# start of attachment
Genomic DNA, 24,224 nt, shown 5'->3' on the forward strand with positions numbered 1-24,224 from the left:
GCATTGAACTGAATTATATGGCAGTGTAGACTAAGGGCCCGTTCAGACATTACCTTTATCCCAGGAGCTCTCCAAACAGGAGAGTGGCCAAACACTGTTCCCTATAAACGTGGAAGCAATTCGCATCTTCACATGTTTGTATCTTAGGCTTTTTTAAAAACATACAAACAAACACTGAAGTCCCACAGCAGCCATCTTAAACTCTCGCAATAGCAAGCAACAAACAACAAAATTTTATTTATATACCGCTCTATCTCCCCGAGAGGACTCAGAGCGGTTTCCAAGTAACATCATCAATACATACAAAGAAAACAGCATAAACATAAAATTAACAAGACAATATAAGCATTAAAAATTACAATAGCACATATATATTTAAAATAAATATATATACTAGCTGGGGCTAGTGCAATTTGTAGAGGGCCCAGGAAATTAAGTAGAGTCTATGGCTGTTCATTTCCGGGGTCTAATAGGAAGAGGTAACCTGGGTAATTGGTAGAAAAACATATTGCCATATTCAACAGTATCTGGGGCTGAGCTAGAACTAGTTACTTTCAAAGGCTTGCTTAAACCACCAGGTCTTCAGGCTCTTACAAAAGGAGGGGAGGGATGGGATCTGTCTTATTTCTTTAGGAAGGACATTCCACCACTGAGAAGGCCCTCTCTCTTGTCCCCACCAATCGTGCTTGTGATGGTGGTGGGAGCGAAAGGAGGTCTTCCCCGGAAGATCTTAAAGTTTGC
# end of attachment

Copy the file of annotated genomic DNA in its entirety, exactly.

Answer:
Genomic DNA, 24,224 nt, shown 5'->3' on the forward strand with positions numbered 1-24,224 from the left:
GCATTGAACTGAATTATATGGCAGTGTAGACTAAGGGCCCGTTCAGACATTACCTTTATCCCAGGAGCTCTCCAAACAGGAGAGTGGCCAAACACTGTTCCCTATAAACGTGGAAGCAATTCGCATCTTCACATGTTTGTATCTTAGGCTTTTTTAAAAACATACAAACAAACACTGAAGTCCCACAGCAGCCATCTTAAACTCTCGCAATAGCAAGCAACAAACAACAAAATTTTATTTATATACCGCTCTATCTCCCCGAGAGGACTCAGAGCGGTTTCCAAGTAACATCATCAATACATACAAAGAAAACAGCATAAACATAAAATTAACAAGACAATATAAGCATTAAAAATTACAATAGCACATATATATTTAAAATAAATATATATACTAGCTGGGGCTAGTGCAATTTGTAGAGGGCCCAGGAAATTAAGTAGAGTCTATGGCTGTTCATTTCCGGGGTCTAATAGGAAGAGGTAACCTGGGTAATTGGTAGAAAAACATATTGCCATATTCAACAGTATCTGGGGCTGAGCTAGAACTAGTTACTTTCAAAGGCTTGCTTAAACCACCAGGTCTTCAGGCTCTTACAAAAGGAGGGGAGGGATGGGATCTGTCTTATTTCTTTAGGAAGGACATTCCACCACTGAGAAGGCCCTCTCTCTTGTCCCCACCAATCGTGCTTGTGATGGTGGTGGGAGCGAAAGGAGGTCTTCCCCGGAAGATCTTAAAGTTTGC